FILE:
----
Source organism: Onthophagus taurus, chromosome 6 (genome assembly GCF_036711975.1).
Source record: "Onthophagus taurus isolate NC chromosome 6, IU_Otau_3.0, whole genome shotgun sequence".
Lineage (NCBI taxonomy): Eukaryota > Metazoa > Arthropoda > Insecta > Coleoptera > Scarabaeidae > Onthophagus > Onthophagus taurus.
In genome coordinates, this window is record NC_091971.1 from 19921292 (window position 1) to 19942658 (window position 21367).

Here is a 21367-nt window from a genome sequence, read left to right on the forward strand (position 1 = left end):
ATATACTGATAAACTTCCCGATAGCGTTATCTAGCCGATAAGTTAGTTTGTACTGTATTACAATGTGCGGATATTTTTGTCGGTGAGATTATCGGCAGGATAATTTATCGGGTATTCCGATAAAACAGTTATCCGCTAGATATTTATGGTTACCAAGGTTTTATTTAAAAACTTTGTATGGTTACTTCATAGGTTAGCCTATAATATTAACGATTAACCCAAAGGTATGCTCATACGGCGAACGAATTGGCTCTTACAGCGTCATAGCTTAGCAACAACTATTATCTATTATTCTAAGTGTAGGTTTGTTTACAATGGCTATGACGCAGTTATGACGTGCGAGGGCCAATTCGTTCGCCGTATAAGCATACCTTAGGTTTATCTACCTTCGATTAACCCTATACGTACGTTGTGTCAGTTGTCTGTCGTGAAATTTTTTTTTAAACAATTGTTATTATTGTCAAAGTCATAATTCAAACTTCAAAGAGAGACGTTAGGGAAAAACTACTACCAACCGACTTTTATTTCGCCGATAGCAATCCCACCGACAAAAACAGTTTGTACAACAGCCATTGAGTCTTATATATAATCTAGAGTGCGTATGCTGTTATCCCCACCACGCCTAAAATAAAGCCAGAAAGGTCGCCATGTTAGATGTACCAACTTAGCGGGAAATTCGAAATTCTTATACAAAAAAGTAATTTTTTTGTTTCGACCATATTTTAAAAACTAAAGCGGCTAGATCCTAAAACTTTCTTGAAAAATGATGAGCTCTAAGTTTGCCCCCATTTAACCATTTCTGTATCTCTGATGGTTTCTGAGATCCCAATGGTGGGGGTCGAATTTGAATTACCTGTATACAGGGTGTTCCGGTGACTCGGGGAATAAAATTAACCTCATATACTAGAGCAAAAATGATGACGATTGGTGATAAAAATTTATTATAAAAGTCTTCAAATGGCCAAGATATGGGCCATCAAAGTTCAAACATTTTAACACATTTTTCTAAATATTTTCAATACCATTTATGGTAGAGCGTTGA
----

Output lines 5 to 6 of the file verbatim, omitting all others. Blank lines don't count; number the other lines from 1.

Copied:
Here is a 21367-nt window from a genome sequence, read left to right on the forward strand (position 1 = left end):
ATATACTGATAAACTTCCCGATAGCGTTATCTAGCCGATAAGTTAGTTTGTACTGTATTACAATGTGCGGATATTTTTGTCGGTGAGATTATCGGCAGGATAATTTATCGGGTATTCCGATAAAACAGTTATCCGCTAGATATTTATGGTTACCAAGGTTTTATTTAAAAACTTTGTATGGTTACTTCATAGGTTAGCCTATAATATTAACGATTAACCCAAAGGTATGCTCATACGGCGAACGAATTGGCTCTTACAGCGTCATAGCTTAGCAACAACTATTATCTATTATTCTAAGTGTAGGTTTGTTTACAATGGCTATGACGCAGTTATGACGTGCGAGGGCCAATTCGTTCGCCGTATAAGCATACCTTAGGTTTATCTACCTTCGATTAACCCTATACGTACGTTGTGTCAGTTGTCTGTCGTGAAATTTTTTTTTAAACAATTGTTATTATTGTCAAAGTCATAATTCAAACTTCAAAGAGAGACGTTAGGGAAAAACTACTACCAACCGACTTTTATTTCGCCGATAGCAATCCCACCGACAAAAACAGTTTGTACAACAGCCATTGAGTCTTATATATAATCTAGAGTGCGTATGCTGTTATCCCCACCACGCCTAAAATAAAGCCAGAAAGGTCGCCATGTTAGATGTACCAACTTAGCGGGAAATTCGAAATTCTTATACAAAAAAGTAATTTTTTTGTTTCGACCATATTTTAAAAACTAAAGCGGCTAGATCCTAAAACTTTCTTGAAAAATGATGAGCTCTAAGTTTGCCCCCATTTAACCATTTCTGTATCTCTGATGGTTTCTGAGATCCCAATGGTGGGGGTCGAATTTGAATTACCTGTATACAGGGTGTTCCGGTGACTCGGGGAATAAAATTAACCTCATATACTAGAGCAAAAATGATGACGATTGGTGATAAAAATTTATTATAAAAGTCTTCAAATGGCCAAGATATGGGCCATCAAAGTTCAAACATTTTAACACATTTTTCTAAATATTTTCAATACCATTTATGGTAGAGCGTTGA